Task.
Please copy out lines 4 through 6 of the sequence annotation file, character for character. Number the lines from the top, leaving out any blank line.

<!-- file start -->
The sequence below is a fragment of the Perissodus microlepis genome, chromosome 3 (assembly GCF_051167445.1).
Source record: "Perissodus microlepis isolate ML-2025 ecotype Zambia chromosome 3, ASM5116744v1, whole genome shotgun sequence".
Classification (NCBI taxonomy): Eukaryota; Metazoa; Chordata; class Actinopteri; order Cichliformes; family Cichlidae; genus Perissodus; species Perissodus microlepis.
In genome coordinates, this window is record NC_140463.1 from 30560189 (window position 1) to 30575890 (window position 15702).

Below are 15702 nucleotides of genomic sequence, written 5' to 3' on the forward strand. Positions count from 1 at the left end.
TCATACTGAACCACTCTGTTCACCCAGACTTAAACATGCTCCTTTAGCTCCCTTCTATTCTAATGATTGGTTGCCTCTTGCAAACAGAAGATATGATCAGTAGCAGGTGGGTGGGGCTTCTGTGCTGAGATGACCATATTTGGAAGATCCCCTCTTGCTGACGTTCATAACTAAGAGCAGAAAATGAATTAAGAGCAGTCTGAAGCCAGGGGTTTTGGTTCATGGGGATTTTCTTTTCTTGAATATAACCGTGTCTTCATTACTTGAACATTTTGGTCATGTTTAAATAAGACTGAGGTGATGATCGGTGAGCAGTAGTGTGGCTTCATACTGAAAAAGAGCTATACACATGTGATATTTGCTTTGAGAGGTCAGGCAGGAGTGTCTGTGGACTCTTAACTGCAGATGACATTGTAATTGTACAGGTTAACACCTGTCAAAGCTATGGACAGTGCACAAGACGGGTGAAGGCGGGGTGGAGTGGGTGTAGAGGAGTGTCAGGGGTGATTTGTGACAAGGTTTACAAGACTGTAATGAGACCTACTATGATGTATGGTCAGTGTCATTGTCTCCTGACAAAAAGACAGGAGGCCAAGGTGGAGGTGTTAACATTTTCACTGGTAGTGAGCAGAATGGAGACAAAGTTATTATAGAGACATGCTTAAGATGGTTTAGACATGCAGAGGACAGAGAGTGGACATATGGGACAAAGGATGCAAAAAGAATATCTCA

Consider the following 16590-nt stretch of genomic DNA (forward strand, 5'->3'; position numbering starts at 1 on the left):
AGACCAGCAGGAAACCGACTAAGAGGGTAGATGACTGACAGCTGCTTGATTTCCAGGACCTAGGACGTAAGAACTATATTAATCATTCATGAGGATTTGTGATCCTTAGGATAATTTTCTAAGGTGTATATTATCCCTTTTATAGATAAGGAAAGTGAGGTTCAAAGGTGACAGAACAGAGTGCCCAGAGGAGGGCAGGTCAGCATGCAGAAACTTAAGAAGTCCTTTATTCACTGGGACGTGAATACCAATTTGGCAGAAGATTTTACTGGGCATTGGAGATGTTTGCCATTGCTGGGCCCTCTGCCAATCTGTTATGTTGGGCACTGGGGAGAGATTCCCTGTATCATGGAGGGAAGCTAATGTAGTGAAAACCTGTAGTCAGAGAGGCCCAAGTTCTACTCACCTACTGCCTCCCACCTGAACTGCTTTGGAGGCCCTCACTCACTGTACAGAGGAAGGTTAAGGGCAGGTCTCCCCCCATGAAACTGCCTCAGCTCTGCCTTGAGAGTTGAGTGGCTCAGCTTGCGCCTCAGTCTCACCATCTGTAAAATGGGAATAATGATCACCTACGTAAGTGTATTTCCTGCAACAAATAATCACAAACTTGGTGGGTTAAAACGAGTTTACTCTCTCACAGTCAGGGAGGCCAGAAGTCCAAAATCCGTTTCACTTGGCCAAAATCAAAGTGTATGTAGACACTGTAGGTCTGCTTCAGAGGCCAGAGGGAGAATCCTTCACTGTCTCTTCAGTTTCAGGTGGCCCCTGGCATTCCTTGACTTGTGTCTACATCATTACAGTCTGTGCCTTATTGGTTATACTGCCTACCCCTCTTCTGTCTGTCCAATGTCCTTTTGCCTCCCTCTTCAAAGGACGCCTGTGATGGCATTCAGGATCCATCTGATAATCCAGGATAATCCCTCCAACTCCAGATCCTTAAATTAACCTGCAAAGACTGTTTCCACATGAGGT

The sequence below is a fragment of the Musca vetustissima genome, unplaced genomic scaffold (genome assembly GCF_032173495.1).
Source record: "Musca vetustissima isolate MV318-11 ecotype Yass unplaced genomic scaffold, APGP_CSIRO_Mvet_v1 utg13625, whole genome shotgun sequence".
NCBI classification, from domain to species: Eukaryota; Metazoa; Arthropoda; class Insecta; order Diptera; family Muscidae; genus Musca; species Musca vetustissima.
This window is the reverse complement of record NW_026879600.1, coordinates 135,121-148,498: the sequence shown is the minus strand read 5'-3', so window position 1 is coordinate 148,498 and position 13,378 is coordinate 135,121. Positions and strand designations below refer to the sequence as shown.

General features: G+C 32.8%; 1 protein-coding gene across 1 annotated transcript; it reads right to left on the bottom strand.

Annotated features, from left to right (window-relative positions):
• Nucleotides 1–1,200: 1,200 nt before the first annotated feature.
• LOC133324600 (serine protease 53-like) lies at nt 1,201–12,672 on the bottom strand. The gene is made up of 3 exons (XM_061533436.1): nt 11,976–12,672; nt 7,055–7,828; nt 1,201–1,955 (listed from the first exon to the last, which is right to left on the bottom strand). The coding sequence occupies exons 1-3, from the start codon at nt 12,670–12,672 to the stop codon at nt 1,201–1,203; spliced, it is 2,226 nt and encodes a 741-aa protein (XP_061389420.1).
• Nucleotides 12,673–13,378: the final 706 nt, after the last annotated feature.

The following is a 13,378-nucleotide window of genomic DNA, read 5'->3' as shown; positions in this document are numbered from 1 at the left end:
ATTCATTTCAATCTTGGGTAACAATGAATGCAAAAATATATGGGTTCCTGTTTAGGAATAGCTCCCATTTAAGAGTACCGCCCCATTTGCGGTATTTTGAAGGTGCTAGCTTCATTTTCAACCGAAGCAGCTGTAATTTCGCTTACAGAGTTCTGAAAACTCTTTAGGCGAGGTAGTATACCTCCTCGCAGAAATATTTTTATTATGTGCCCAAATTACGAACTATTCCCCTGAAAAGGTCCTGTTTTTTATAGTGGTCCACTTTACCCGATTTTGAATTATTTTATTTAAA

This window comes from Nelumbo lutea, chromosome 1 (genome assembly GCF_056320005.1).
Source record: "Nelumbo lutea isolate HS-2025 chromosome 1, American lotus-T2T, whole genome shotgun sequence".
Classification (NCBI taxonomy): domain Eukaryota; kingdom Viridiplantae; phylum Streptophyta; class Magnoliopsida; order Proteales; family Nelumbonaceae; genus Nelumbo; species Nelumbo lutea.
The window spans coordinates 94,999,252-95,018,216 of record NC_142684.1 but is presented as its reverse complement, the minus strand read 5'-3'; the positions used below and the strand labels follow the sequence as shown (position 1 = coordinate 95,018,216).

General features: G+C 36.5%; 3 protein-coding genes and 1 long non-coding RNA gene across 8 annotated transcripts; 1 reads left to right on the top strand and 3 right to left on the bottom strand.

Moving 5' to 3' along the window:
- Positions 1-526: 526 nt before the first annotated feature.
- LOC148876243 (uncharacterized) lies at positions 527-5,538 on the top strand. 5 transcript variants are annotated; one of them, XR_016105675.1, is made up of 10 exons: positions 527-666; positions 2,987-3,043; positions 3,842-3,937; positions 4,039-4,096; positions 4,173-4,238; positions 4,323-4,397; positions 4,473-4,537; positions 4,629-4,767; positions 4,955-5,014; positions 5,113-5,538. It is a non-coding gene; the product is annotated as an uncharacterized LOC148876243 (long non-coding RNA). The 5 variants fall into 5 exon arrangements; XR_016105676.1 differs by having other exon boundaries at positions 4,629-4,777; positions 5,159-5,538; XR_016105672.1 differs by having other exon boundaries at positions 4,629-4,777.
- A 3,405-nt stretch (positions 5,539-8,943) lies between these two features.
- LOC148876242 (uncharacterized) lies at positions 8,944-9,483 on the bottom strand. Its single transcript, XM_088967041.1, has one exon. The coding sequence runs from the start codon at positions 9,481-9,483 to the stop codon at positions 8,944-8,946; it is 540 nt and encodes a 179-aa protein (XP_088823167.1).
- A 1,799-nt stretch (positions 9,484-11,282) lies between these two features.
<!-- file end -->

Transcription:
In genome coordinates, this window is record NC_140463.1 from 30560189 (window position 1) to 30575890 (window position 15702).

Below are 15702 nucleotides of genomic sequence, written 5' to 3' on the forward strand. Positions count from 1 at the left end.
TCATACTGAACCACTCTGTTCACCCAGACTTAAACATGCTCCTTTAGCTCCCTTCTATTCTAATGATTGGTTGCCTCTTGCAAACAGAAGATATGATCAGTAGCAGGTGGGTGGGGCTTCTGTGCTGAGATGACCATATTTGGAAGATCCCCTCTTGCTGACGTTCATAACTAAGAGCAGAAAATGAATTAAGAGCAGTCTGAAGCCAGGGGTTTTGGTTCATGGGGATTTTCTTTTCTTGAATATAACCGTGTCTTCATTACTTGAACATTTTGGTCATGTTTAAATAAGACTGAGGTGATGATCGGTGAGCAGTAGTGTGGCTTCATACTGAAAAAGAGCTATACACATGTGATATTTGCTTTGAGAGGTCAGGCAGGAGTGTCTGTGGACTCTTAACTGCAGATGACATTGTAATTGTACAGGTTAACACCTGTCAAAGCTATGGACAGTGCACAAGACGGGTGAAGGCGGGGTGGAGTGGGTGTAGAGGAGTGTCAGGGGTGATTTGTGACAAGGTTTACAAGACTGTAATGAGACCTACTATGATGTATGGTCAGTGTCATTGTCTCCTGACAAAAAGACAGGAGGCCAAGGTGGAGGTGTTAACATTTTCACTGGTAGTGAGCAGAATGGAGACAAAGTTATTATAGAGACATGCTTAAGATGGTTTAGACATGCAGAGGACAGAGAGTGGACATATGGGACAAAGGATGCAAAAAGAATATCTCA